The Pandemic has changed healthcare for good, and for the better

Wilma StanleyItems of Interest

Ah, Online conferencing. It enabled us to meet with our co-workers, family, friends and fellow musicians during 2020 and 2021.   It also enabled us to keep some of our medical appointments.

Telehealth already existed in 2020, but most of us would not yet have experienced it were it not for the COVID-19 pandemic.  The desire to avoid the spread of COVID-19, combined with a change in Medicare/Medicaid home health regulations during the COVID-19 public health emergency, led to much quicker adoption of remote medical appointments than previously anticipated.

In June 2020, Centers for Medicare and Medicaid Services proposed to permanently finalize the amendment to the home health regulations that allowed telehealth to be covered under the Medicare home health benefit, beginning January 1, 2021.

Also in June 2020, Mayo Clinic announced a new at-home advanced care model, in a collaboration with Boston-based technology-enabled services company Medically Home.

“Using a new technology platform to enable this care-at-home framework, patients with conditions that once had to be managed in a hospital will have the choice to transition to a home-based setting, where they will receive a combination of virtual and in-person care, as well as recovery services.”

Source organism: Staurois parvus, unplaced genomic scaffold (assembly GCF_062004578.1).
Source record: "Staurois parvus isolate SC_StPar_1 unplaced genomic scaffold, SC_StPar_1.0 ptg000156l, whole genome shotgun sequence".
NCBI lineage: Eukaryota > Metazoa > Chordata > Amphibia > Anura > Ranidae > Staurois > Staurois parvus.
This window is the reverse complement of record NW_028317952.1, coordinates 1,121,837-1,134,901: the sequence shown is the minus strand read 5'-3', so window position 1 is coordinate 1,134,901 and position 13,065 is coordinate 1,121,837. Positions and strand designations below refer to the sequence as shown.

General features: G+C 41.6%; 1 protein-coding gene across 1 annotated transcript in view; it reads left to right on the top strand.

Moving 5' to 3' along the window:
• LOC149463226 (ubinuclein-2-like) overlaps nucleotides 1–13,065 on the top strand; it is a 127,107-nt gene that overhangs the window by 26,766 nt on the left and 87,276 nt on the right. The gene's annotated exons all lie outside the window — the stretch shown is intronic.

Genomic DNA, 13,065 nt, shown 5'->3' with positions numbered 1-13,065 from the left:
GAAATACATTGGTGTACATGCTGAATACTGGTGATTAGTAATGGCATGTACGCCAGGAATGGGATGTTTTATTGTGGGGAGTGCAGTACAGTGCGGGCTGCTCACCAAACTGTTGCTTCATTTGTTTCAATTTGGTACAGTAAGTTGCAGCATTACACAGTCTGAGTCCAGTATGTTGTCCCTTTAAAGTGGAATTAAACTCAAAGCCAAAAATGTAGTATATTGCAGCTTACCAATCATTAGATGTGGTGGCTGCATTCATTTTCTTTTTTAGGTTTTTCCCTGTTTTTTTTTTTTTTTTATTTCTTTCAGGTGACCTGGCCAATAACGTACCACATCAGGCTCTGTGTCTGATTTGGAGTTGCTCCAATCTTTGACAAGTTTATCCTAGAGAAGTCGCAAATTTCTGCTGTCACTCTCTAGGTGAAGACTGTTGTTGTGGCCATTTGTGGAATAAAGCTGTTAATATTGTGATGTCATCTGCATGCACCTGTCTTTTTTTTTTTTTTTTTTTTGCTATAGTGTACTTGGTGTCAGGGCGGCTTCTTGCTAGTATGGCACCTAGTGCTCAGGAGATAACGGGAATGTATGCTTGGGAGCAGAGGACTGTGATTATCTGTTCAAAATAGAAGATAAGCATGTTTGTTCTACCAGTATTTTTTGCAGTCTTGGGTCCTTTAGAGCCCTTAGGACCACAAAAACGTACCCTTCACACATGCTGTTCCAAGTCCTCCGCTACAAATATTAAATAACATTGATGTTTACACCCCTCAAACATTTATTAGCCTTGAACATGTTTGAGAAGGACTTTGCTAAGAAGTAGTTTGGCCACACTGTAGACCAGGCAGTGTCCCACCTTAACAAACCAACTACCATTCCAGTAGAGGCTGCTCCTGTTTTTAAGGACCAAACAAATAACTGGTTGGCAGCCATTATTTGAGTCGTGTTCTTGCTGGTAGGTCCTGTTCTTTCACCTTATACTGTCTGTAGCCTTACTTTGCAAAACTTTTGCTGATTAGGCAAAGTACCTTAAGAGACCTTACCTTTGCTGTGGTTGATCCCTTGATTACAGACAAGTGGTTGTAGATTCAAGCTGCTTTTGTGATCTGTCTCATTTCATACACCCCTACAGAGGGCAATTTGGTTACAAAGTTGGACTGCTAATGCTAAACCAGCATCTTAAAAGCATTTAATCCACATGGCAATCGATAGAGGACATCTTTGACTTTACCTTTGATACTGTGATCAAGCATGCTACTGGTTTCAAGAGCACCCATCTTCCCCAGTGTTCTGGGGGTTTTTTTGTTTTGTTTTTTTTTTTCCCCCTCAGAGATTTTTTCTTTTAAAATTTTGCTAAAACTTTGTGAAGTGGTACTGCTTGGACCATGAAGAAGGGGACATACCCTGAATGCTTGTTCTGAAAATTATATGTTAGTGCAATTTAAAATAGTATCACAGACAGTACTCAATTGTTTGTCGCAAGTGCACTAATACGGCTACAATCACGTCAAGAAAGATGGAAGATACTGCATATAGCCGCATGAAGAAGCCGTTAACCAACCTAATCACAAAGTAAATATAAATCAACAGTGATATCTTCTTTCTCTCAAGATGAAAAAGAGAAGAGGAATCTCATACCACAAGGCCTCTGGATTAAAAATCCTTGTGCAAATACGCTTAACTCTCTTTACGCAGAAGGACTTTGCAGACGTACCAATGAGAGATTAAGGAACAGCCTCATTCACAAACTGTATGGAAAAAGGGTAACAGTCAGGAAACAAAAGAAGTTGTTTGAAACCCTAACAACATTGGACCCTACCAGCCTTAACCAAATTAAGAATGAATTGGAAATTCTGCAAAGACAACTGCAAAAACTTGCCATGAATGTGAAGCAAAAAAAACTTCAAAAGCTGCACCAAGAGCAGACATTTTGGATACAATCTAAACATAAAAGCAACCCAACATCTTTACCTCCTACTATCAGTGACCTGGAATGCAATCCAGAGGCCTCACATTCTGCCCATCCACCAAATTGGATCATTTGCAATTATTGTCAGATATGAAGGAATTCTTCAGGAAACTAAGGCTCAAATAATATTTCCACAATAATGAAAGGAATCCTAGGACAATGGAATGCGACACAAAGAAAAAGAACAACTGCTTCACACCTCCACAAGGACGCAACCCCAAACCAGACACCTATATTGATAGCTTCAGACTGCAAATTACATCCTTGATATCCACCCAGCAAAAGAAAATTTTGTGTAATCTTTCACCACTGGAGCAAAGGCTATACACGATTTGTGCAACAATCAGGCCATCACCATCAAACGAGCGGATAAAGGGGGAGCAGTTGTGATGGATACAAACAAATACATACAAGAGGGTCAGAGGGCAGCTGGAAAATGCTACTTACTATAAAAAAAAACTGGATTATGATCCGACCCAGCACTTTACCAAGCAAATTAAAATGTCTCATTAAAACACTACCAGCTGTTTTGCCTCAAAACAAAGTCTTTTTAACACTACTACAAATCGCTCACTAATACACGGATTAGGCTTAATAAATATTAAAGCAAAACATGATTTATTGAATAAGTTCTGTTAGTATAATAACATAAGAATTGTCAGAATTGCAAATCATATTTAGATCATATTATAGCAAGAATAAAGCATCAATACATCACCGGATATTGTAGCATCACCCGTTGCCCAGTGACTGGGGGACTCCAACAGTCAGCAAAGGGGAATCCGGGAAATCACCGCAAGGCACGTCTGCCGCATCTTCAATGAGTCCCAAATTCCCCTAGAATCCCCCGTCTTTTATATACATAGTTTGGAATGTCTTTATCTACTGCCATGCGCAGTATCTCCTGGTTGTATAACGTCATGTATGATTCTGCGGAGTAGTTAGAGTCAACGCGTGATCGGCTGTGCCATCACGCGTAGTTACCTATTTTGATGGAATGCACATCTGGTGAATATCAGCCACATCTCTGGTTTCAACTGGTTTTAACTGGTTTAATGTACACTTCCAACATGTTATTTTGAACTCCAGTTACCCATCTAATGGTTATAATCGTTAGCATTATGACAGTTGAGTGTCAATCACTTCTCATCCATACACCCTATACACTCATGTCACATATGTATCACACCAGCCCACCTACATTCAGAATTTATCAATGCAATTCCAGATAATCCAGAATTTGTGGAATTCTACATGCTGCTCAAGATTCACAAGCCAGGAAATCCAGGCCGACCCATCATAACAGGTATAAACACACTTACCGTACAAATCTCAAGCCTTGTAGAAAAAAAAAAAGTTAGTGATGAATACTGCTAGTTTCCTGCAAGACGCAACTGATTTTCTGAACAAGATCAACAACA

In May 2021, Mayo Clinic and Kaiser Permanente announced that they will collaborate to build capacity for “hospital-at-home” care.  They have invested $100 million in Medically Home Group.   These players are some heavy-hitters.

Medically Home describes it (short video)

Representatives from Medically Home, Kaiser, and Mayo Clinic announce this partnership in great detail with Q/A. (54 minute video):

These changes not only promise the improvement of care to underserved areas, but they also mean that within a supportive community such as ours, hospital stays can be as brief as possible, with recovery among family and friends.